Slavitt: Kentucky Democrats found Trump’s kryptonite

Tuesday’s governor’s race in Kentucky showed there is kryptonite to beat President Trump even in red America, and that kryptonite is health care. Democrats should take that lesson to heart as the 2020 election nears. Democrat Andy Beshear, who claimed victory in the race on Tuesday, had one unmistakable advantage while running in the overwhelmingly Republican, pro-Trump state: an opponent who had made notable and consistent efforts to take health care from people. (Wash. Post)

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Rosenberg: Go ahead. Walk out of that movie if it’s not for you.

I walked out of “Doctor Sleep” about an hour into the movie, when a group of semi-immortal beings started torturing a Little Leaguer. I didn’t leave the theater out of a sense of moral outrage; that scene confirmed my growing suspicion that “Doctor Sleep” was simply not for me, and I decided I would get more out of another hour and a half of sleep than the remaining 90 minutes of the movie. (Wash. Post)

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Former county executives: Maryland governor plays politics with education

Governor Larry Hogan has made it clear where he stands when it comes to improving education — and it’s not with Maryland students. For the past three years, the Kirwan Commission on Innovation and Excellence in Education has undertaken the most important examination of our educational system in history and has developed a thoughtful plan to improve our schools and make them competitive both nationally and internationally, while preparing students for 21st century jobs that will build our state’s economy. (Balt. Sun)

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EDITORIAL: Mullahs of Iran add new nuclear intimidation to past treachery

Anniversaries are an opportunity to commemorate something special that mustn’t be forgotten. In Iran, there is a long memory for something especially malign — the 1979 attack on the U.S. Embassy in Tehran and the beginning of a 444-day hostage crisis. The current mullahcracy has chosen the 40th anniversary of that jarring day to announce a rapid acceleration of a nuclear program that threatens the United States along with the rest of the world. Not satisfied to add insult to injury, the rogue regime threatens to aggravate injury with nuclear annihilation. (Wash. Times)

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Hudgins: Coppin’s next president must be a ‘transformative leader’

Coppin State University is again at a crossroad. Since 2003, six presidents have served Coppin State. Today, the university is left with an enrollment drop from nearly 4,000 to 2,700. Graduation rates hover below 30%, and concerns about the institution’s survival grow as campus morale plummets. As Coppin nears the completion of a search for a new president, rumors of merger and restructuring abound. (Balt. Sun)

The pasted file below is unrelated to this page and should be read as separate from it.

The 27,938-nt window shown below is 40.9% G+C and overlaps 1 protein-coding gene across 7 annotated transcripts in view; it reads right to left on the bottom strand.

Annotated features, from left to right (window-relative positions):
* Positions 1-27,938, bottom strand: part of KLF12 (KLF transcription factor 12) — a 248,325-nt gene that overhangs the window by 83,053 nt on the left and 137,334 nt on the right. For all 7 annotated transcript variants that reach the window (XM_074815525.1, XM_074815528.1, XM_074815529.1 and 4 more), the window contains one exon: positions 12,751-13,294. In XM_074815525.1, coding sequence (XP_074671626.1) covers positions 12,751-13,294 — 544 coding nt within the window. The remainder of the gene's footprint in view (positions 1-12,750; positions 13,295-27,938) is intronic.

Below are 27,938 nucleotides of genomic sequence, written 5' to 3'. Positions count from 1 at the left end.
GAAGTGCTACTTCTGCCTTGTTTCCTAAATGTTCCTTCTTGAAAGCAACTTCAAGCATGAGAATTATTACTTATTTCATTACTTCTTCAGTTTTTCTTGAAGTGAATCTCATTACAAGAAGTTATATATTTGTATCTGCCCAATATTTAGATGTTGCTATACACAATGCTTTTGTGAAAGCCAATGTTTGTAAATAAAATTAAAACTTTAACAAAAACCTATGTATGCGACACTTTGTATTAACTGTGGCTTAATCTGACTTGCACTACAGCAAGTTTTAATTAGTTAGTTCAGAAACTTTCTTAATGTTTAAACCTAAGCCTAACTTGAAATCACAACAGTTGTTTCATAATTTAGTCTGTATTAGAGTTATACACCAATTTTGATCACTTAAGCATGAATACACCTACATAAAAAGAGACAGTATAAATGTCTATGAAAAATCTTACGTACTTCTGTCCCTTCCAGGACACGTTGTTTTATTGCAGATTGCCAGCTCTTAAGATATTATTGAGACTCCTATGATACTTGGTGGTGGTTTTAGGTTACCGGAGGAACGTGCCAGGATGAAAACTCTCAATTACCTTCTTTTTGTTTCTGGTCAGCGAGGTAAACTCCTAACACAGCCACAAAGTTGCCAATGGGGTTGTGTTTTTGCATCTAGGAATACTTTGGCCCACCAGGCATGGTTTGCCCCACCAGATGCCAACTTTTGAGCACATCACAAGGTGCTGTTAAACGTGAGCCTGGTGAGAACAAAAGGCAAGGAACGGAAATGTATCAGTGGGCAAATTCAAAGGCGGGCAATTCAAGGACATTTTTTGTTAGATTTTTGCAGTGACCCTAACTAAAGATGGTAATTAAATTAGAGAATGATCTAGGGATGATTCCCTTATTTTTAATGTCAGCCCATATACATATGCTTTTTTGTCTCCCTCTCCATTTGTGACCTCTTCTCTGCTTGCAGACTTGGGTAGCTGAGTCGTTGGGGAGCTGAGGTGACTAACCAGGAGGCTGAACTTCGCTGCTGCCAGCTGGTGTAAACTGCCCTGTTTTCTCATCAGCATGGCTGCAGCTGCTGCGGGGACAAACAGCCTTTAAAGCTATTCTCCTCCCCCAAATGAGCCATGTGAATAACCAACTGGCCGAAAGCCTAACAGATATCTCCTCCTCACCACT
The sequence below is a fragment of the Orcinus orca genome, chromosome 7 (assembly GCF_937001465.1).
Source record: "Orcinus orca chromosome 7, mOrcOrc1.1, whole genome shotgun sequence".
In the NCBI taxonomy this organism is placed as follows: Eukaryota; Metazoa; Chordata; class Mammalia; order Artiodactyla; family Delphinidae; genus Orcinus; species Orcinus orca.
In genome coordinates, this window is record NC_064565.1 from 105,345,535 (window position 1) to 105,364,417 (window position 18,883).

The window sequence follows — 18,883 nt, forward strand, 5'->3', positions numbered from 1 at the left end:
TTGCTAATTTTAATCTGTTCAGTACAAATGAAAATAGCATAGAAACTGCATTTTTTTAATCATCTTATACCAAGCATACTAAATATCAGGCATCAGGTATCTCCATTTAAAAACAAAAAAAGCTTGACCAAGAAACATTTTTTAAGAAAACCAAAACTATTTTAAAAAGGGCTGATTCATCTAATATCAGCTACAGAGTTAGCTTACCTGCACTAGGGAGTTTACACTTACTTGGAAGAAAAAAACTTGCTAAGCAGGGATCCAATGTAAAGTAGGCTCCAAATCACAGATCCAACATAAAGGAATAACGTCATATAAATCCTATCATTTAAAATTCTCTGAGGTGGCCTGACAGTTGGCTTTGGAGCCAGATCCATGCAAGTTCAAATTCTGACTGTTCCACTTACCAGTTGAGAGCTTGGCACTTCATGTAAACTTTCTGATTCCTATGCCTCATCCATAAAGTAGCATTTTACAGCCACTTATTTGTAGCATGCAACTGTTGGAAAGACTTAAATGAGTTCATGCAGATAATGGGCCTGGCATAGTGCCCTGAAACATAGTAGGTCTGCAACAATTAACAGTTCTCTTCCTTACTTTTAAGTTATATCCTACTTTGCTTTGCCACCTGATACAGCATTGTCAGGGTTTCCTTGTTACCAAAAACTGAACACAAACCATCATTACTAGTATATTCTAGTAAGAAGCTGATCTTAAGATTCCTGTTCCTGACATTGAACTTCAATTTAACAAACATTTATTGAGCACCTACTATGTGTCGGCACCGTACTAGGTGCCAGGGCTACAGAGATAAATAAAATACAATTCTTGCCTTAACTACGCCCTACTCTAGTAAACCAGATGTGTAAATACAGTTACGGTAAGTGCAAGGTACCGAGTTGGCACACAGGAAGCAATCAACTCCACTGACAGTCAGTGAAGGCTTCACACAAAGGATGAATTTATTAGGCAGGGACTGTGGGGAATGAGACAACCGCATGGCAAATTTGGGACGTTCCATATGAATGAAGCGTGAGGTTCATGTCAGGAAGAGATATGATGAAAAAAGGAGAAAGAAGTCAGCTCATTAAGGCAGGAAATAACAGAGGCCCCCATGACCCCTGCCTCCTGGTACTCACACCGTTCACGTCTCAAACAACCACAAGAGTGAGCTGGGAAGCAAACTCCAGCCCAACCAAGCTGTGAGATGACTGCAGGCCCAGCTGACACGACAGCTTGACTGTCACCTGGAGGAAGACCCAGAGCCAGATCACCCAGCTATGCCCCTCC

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Gorrell: A Republican’s View | The Best Democratic Candidate

“You just flew from Italy to testify here today?” State Sen. Jill P. Carter yanked at me in the lobby of the Senate Judicial Proceedings Committee room after delivering my furious 3-minute presentation on child support guidelines to her committee last March. I burst out laughing and said no, I had returned to the USA two months earlier. But I knew she had followed me during my four-month Italian trip via Facebook. My bond with her has gotten stronger every year since 2003. (Md. Matters)

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Vatz: Why I Oppose Jill Carter for Congress

I understand why no serious national politician ever associates himself or herself with vile racists of the past like Mississippi’s Sen. James Eastland, Arkansas Sen. John L. McClellan, Alabama Gov. George Wallace and many others whose horrific and undiluted racism was manifest for decades. Let me say that their constituent service was exemplary. So what? They were despicable racists, some say. And I agree, 100%. In his paean to Sen. Jill Carter, writer Richard Elliott never even mentions Sen. Carter’s connection with the vile anti-Semite Rev. Louis Farrakhan. Mr. Farrakhan, dear reader, in case you are unaware of this, has been a virtuoso anti-Semite throughout his career through the current day. (Md. Matters)

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Sen. Cassilly: New Juvenile Justice Commission Will Look at Growing Epidemic of Violent Juvenile Crime

Friends,

In my first year in the Senate, I received briefing after briefing in Annapolis pushing the wisdom of intense efforts to reduce the numbers of juveniles, statewide, who were involved in the juvenile justice system – this was achieved by simply not putting the juveniles into the system, letting them go without imposing consequences for their bad behavior and crimes. Five years later, the absurdity of those efforts is readily apparent. If decreases in juvenile involvement with the law matched decreases in juvenile crime, we would have cause to celebrate. But that is not what happened. The fact that decreased involvement corresponded with dramatic increases in violent juvenile crime makes clear that these efforts were not simply wrong but highly destructive of life and property. (Dagger)

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